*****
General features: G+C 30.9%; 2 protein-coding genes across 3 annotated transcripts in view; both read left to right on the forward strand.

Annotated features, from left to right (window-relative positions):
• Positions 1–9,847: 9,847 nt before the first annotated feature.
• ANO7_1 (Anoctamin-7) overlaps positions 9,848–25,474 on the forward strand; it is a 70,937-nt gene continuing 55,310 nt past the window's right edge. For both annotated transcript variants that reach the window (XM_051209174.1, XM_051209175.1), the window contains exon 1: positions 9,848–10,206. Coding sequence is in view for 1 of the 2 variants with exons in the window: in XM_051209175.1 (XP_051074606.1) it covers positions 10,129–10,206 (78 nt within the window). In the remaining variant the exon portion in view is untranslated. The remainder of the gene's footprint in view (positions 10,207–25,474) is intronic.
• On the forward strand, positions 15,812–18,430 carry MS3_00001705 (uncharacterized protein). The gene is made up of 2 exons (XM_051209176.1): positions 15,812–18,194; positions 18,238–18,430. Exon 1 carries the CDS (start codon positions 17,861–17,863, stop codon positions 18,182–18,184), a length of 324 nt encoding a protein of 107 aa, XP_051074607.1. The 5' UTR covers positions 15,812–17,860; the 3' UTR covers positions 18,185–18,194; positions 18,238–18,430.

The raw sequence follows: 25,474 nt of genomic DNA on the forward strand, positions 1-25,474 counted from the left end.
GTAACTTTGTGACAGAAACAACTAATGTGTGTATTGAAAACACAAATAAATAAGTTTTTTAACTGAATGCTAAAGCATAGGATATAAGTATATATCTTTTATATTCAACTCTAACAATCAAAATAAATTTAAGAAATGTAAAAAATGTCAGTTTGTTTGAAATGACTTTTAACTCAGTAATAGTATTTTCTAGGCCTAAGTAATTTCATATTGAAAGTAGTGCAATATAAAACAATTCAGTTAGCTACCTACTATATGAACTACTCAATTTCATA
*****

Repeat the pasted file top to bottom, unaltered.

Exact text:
General features: G+C 30.9%; 2 protein-coding genes across 3 annotated transcripts in view; both read left to right on the forward strand.

Annotated features, from left to right (window-relative positions):
• Positions 1–9,847: 9,847 nt before the first annotated feature.
• ANO7_1 (Anoctamin-7) overlaps positions 9,848–25,474 on the forward strand; it is a 70,937-nt gene continuing 55,310 nt past the window's right edge. For both annotated transcript variants that reach the window (XM_051209174.1, XM_051209175.1), the window contains exon 1: positions 9,848–10,206. Coding sequence is in view for 1 of the 2 variants with exons in the window: in XM_051209175.1 (XP_051074606.1) it covers positions 10,129–10,206 (78 nt within the window). In the remaining variant the exon portion in view is untranslated. The remainder of the gene's footprint in view (positions 10,207–25,474) is intronic.
• On the forward strand, positions 15,812–18,430 carry MS3_00001705 (uncharacterized protein). The gene is made up of 2 exons (XM_051209176.1): positions 15,812–18,194; positions 18,238–18,430. Exon 1 carries the CDS (start codon positions 17,861–17,863, stop codon positions 18,182–18,184), a length of 324 nt encoding a protein of 107 aa, XP_051074607.1. The 5' UTR covers positions 15,812–17,860; the 3' UTR covers positions 18,185–18,194; positions 18,238–18,430.

The raw sequence follows: 25,474 nt of genomic DNA on the forward strand, positions 1-25,474 counted from the left end.
GTAACTTTGTGACAGAAACAACTAATGTGTGTATTGAAAACACAAATAAATAAGTTTTTTAACTGAATGCTAAAGCATAGGATATAAGTATATATCTTTTATATTCAACTCTAACAATCAAAATAAATTTAAGAAATGTAAAAAATGTCAGTTTGTTTGAAATGACTTTTAACTCAGTAATAGTATTTTCTAGGCCTAAGTAATTTCATATTGAAAGTAGTGCAATATAAAACAATTCAGTTAGCTACCTACTATATGAACTACTCAATTTCATA